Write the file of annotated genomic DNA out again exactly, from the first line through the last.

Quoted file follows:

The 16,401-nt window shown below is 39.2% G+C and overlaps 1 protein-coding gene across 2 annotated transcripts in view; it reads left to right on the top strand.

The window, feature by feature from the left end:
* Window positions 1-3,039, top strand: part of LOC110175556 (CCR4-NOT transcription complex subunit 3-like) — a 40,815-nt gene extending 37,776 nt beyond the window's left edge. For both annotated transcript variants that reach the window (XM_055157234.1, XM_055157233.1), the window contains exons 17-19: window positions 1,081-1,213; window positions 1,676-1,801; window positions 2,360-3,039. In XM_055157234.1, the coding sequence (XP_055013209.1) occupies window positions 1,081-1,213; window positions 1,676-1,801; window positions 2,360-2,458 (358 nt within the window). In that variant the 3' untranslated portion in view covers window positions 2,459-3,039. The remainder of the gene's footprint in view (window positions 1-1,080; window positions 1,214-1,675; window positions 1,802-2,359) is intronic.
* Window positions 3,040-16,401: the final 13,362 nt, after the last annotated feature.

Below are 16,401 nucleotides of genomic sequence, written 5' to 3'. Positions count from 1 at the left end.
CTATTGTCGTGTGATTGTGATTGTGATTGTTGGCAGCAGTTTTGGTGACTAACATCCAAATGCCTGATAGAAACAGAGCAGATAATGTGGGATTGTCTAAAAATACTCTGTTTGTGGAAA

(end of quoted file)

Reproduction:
The 16,401-nt window shown below is 39.2% G+C and overlaps 1 protein-coding gene across 2 annotated transcripts in view; it reads left to right on the top strand.

The window, feature by feature from the left end:
* Window positions 1-3,039, top strand: part of LOC110175556 (CCR4-NOT transcription complex subunit 3-like) — a 40,815-nt gene extending 37,776 nt beyond the window's left edge. For both annotated transcript variants that reach the window (XM_055157234.1, XM_055157233.1), the window contains exons 17-19: window positions 1,081-1,213; window positions 1,676-1,801; window positions 2,360-3,039. In XM_055157234.1, the coding sequence (XP_055013209.1) occupies window positions 1,081-1,213; window positions 1,676-1,801; window positions 2,360-2,458 (358 nt within the window). In that variant the 3' untranslated portion in view covers window positions 2,459-3,039. The remainder of the gene's footprint in view (window positions 1-1,080; window positions 1,214-1,675; window positions 1,802-2,359) is intronic.
* Window positions 3,040-16,401: the final 13,362 nt, after the last annotated feature.

Below are 16,401 nucleotides of genomic sequence, written 5' to 3'. Positions count from 1 at the left end.
CTATTGTCGTGTGATTGTGATTGTGATTGTTGGCAGCAGTTTTGGTGACTAACATCCAAATGCCTGATAGAAACAGAGCAGATAATGTGGGATTGTCTAAAAATACTCTGTTTGTGGAAA